Family vacations are boring. If you don’t believe me, just ask your kids, and they’ll tell you how boring they are. They’re very boring. (At least that’s what mine tell me when we travel.)
But let’s explore that truth. Kids say “very boring” as if it’s a bad thing, but maybe it isn’t.
As the summer of 2018 winds down, let’s take a moment to celebrate the virtues of boredom. That’s actually not the word I would use, though. It’s more “sameness” or “consistency.” Once you take a moment to ponder the beauty in patterns when you travel, whether you’re hiking, visiting the beach, or skiing, you may not ever want anything else.
A daily hike can be boring — and addictive
Routines are part of every trip, including vacations. You can’t help it. At some point on Day One, you wake up and say, “What are we going to do today?” Or maybe, if you’re a planner, you ask it much sooner.
If you’re in a place like Sedona, Ariz. (where I’m writing this), then the answer is: hike, of course. The area behind my rental is wilderness. I can see a path called Old Post from my kitchen window. In our first 24 hours in Sedona, my son and I followed Old Post to the Airport Loop Trail, one of the most scenic hiking paths here, if not in the United States. It climbs to a peak with a stunning 360-degree view of Sedona that allows you to soak in the positive energy of an upflow vortex (if you believe in that kind of thing). It’s slightly more than three miles of hiking bliss.
The next day, we tried another one, Ridge Trail. It featured even more postcard-perfect red rocks and mountains, bracketed by a deep blue sky. Then another, Carroll Canyon, a path that curves along a mountainside and crosses several dry riverbeds. And before we knew it, we were in a routine.
Every day, we wanted our fix of Sedona. Our morning hikes became longer and longer. Three miles, six miles, nine miles, and finally, after two straight weeks of hiking, a 4 ½-hour, 11-mile hike to the top of Cathedral Rock.
I recognized this routine from past trips. Being in a place sometimes begs you to establish a routine, whether you’re hiking, swimming, or exploring. But hiking is particularly addictive. For years, before I became a nomad, my daily routine involved walking around the block repeatedly. So falling back into the hiking thing was too easy. Falling into that routine in a place like Sedona was an unexpected bonus.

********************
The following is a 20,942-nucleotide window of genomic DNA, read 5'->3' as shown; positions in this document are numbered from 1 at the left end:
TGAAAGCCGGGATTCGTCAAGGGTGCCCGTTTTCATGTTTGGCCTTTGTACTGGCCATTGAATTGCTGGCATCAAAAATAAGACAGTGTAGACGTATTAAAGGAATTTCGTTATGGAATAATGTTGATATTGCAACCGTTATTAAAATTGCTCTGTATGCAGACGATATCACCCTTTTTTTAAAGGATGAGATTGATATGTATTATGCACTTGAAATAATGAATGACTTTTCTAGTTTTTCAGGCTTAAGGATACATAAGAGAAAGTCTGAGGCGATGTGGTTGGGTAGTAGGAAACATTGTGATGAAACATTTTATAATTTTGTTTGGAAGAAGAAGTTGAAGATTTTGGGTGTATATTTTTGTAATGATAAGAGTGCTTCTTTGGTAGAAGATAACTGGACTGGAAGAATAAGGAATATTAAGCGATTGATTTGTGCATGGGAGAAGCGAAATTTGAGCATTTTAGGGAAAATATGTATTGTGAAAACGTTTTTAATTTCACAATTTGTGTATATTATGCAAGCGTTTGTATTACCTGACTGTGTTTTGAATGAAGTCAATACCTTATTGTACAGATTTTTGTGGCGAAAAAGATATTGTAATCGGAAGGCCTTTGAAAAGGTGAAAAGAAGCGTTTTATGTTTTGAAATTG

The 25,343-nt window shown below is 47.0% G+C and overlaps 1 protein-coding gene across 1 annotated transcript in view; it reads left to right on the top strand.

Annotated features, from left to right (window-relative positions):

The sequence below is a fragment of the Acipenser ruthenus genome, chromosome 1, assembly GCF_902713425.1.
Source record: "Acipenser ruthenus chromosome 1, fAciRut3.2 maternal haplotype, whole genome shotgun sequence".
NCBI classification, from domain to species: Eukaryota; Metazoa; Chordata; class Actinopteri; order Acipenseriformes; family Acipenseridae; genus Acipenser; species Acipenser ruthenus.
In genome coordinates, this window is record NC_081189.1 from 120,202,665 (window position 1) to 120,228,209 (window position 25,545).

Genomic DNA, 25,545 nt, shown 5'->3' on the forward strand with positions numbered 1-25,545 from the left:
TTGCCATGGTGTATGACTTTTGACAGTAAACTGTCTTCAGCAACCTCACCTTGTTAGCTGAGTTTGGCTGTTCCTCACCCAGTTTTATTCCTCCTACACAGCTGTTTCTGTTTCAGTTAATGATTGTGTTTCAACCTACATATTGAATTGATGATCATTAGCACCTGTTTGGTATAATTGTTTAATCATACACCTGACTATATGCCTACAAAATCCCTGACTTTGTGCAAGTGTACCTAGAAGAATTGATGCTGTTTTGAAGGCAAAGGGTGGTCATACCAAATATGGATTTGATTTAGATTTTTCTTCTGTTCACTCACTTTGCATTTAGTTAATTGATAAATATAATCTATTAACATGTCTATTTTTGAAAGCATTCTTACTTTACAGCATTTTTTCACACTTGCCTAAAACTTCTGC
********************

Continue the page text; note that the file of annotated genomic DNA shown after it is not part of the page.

Beach vacations are boring, too
Beaches also suffer from a sameness. There’s a rhythm to beaches, from the early morning beachcombers to the late night campfires. I still remember our favorite beaches. Sanibel, Fla., with its abundant shells. San Diego, with its surfers. Tillamook, Ore., with its incredible sunsets.
To young kids, this predictability can seem monotonous. You have to explain it to them: It’s not monotony, but consistency.
“Dad,” exclaimed my then 10-year-old daughter, “I don’t want to go to the beach again.”
She’s used that line before. On this occasion, it was her answer to my announcement that we were headed to the water’s edge in Oregon yet again. She thought she’d seen it all, but we hadn’t visited the Cape Meares lighthouse yet. That beach had cliffs, and the Pillar Rock monolith emerging from the Pacific, and puffins. On an unusually warm July afternoon, it was perfect. I made my point. The beach may feature water, waves, and sand — but it’s so much more.
You can visit the beach every day when you’re on vacation and do the same thing and the sameness can be exciting. It should be exciting if you can frame it correctly for your kids.
Here’s to the daily ritual of skiing
Skiing is one of the most ritual-heavy vacation activities I know. You wake up, eat a carb-heavy breakfast, bundle up and head out for the day. Tradition prescribes lunch, après-ski and dinner. But you’re free to determine which runs you take during the day.
Sometimes it’s difficult to see these patterns until you’ve been doing them for a while. It takes about a week of daily skiing for me to see the routines for what they are. They’re the train tracks that enable you to ski until your legs give in. And interestingly, you hit a point where you say, “I could do this forever.” That’s when you know you’re not a slave to a routine — you have mastered it.
My middle son is the most habitual skier. Iden, 13, can spend a full day on the slopes, get a good night’s sleep, and wake up ready to do it again. He’s never used the “B” word to describe skiing, and he’s skied everywhere and in every condition. It’s funny that he can appreciate the patterns of a ski vacation but thinks that other types of activities (ahem, hiking) are incredibly boring. Oh well, you can’t win ’em all.
Sameness can be beautiful. Consistency can be beautiful. So are routines. Don’t let your kids or travel companions call them boring. It’s really just a matter of explaining the infinite diversity of sticking to a schedule. But if they insist on calling them, or you, boring, then own it. Tell them that being boring is beautiful. They’ll figure out the truth — eventually.